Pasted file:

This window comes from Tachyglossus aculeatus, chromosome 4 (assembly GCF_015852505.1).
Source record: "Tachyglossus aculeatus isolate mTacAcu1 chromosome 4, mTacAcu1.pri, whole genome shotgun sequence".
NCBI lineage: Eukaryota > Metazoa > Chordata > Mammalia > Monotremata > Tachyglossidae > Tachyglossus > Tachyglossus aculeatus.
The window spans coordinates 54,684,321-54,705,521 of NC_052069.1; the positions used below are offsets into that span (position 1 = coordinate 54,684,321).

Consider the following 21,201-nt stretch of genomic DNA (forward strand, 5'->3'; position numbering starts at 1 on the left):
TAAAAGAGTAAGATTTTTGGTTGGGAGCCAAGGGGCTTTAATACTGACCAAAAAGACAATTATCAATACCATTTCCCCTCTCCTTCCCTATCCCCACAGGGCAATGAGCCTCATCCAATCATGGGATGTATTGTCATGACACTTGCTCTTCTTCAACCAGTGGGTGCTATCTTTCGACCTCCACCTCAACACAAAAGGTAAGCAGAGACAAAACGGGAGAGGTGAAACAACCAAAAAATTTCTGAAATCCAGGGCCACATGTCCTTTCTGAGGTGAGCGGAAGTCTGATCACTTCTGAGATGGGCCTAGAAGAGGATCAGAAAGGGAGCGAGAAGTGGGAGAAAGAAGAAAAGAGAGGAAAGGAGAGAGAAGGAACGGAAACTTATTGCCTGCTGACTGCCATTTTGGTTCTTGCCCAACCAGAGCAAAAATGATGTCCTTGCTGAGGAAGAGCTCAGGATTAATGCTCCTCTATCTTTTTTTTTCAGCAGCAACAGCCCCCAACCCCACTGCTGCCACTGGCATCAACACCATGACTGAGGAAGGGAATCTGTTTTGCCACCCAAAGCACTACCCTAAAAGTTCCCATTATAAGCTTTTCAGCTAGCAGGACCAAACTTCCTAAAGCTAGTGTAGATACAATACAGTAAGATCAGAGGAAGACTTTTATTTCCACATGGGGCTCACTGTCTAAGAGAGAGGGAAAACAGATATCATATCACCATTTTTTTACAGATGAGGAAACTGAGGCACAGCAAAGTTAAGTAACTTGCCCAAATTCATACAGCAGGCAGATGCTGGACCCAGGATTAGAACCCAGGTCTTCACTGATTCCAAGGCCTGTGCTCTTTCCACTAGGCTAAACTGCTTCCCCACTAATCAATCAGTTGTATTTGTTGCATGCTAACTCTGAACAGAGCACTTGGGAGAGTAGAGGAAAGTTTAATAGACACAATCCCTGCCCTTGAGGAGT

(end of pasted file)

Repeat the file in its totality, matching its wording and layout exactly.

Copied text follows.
This window comes from Tachyglossus aculeatus, chromosome 4 (assembly GCF_015852505.1).
Source record: "Tachyglossus aculeatus isolate mTacAcu1 chromosome 4, mTacAcu1.pri, whole genome shotgun sequence".
NCBI lineage: Eukaryota > Metazoa > Chordata > Mammalia > Monotremata > Tachyglossidae > Tachyglossus > Tachyglossus aculeatus.
The window spans coordinates 54,684,321-54,705,521 of NC_052069.1; the positions used below are offsets into that span (position 1 = coordinate 54,684,321).

Consider the following 21,201-nt stretch of genomic DNA (forward strand, 5'->3'; position numbering starts at 1 on the left):
TAAAAGAGTAAGATTTTTGGTTGGGAGCCAAGGGGCTTTAATACTGACCAAAAAGACAATTATCAATACCATTTCCCCTCTCCTTCCCTATCCCCACAGGGCAATGAGCCTCATCCAATCATGGGATGTATTGTCATGACACTTGCTCTTCTTCAACCAGTGGGTGCTATCTTTCGACCTCCACCTCAACACAAAAGGTAAGCAGAGACAAAACGGGAGAGGTGAAACAACCAAAAAATTTCTGAAATCCAGGGCCACATGTCCTTTCTGAGGTGAGCGGAAGTCTGATCACTTCTGAGATGGGCCTAGAAGAGGATCAGAAAGGGAGCGAGAAGTGGGAGAAAGAAGAAAAGAGAGGAAAGGAGAGAGAAGGAACGGAAACTTATTGCCTGCTGACTGCCATTTTGGTTCTTGCCCAACCAGAGCAAAAATGATGTCCTTGCTGAGGAAGAGCTCAGGATTAATGCTCCTCTATCTTTTTTTTTCAGCAGCAACAGCCCCCAACCCCACTGCTGCCACTGGCATCAACACCATGACTGAGGAAGGGAATCTGTTTTGCCACCCAAAGCACTACCCTAAAAGTTCCCATTATAAGCTTTTCAGCTAGCAGGACCAAACTTCCTAAAGCTAGTGTAGATACAATACAGTAAGATCAGAGGAAGACTTTTATTTCCACATGGGGCTCACTGTCTAAGAGAGAGGGAAAACAGATATCATATCACCATTTTTTTACAGATGAGGAAACTGAGGCACAGCAAAGTTAAGTAACTTGCCCAAATTCATACAGCAGGCAGATGCTGGACCCAGGATTAGAACCCAGGTCTTCACTGATTCCAAGGCCTGTGCTCTTTCCACTAGGCTAAACTGCTTCCCCACTAATCAATCAGTTGTATTTGTTGCATGCTAACTCTGAACAGAGCACTTGGGAGAGTAGAGGAAAGTTTAATAGACACAATCCCTGCCCTTGAGGAGT